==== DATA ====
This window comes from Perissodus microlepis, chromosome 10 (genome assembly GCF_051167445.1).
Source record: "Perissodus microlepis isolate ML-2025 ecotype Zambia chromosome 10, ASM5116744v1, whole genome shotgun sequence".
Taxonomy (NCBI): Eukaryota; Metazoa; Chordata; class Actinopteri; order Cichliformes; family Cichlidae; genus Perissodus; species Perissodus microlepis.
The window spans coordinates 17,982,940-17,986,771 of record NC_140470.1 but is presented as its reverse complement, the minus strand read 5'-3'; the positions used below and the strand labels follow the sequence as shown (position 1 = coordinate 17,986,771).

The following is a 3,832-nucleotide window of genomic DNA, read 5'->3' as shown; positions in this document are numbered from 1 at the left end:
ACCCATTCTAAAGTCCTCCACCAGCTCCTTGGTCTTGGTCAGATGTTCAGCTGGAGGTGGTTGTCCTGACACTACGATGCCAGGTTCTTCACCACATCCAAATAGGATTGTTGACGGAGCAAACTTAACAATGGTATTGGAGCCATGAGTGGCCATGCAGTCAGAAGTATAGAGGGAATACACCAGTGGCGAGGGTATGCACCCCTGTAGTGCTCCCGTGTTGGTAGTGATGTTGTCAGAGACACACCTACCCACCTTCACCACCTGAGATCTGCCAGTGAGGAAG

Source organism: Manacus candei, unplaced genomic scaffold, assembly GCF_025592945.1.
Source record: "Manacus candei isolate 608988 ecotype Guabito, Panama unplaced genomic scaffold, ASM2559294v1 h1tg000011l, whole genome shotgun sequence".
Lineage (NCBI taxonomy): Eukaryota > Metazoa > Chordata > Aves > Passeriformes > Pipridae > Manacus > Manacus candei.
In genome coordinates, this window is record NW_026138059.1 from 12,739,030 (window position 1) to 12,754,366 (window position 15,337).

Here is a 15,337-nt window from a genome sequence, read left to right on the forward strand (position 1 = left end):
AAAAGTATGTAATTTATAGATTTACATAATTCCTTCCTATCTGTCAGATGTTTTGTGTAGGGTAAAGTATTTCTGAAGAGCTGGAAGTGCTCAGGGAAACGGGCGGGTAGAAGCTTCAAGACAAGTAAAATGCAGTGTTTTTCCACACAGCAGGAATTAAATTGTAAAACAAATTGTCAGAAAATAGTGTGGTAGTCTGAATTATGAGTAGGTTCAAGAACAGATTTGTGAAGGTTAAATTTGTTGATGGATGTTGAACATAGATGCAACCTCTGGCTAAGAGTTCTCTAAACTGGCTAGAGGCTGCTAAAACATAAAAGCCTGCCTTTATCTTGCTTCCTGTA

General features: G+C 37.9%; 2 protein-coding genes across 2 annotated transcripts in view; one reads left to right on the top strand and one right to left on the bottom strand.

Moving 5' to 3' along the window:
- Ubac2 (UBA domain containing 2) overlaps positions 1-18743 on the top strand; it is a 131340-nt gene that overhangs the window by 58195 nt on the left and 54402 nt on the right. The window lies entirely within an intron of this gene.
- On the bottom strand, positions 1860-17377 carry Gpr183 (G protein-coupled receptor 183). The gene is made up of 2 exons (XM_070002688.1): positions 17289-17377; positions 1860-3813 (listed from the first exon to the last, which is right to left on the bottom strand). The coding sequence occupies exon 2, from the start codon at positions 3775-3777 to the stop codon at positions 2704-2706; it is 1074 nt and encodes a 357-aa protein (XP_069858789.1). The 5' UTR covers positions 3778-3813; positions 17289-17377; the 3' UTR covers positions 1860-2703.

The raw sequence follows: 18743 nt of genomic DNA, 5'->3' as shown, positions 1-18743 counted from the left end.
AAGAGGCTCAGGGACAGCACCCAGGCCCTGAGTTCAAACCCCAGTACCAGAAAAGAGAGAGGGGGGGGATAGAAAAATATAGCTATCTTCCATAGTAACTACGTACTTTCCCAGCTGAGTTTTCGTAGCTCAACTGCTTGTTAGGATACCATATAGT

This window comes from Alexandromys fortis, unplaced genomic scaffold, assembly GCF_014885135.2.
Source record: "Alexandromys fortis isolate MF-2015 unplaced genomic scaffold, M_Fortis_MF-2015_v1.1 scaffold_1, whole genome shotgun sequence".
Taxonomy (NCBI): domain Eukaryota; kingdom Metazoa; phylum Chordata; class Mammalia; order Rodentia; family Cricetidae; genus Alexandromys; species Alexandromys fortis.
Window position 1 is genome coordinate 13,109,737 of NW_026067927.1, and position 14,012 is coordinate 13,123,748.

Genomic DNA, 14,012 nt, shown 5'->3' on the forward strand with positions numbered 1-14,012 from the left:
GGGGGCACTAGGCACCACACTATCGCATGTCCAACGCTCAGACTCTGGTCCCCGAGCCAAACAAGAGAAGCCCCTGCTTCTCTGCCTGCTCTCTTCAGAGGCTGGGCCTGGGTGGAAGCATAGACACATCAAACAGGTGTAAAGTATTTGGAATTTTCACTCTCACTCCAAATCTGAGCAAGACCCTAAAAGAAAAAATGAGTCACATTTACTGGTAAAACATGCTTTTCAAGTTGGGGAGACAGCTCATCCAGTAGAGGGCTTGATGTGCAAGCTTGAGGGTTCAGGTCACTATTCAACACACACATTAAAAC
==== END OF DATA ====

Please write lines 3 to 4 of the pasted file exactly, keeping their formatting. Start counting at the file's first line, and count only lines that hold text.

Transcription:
Taxonomy (NCBI): Eukaryota; Metazoa; Chordata; class Actinopteri; order Cichliformes; family Cichlidae; genus Perissodus; species Perissodus microlepis.
The window spans coordinates 17,982,940-17,986,771 of record NC_140470.1 but is presented as its reverse complement, the minus strand read 5'-3'; the positions used below and the strand labels follow the sequence as shown (position 1 = coordinate 17,986,771).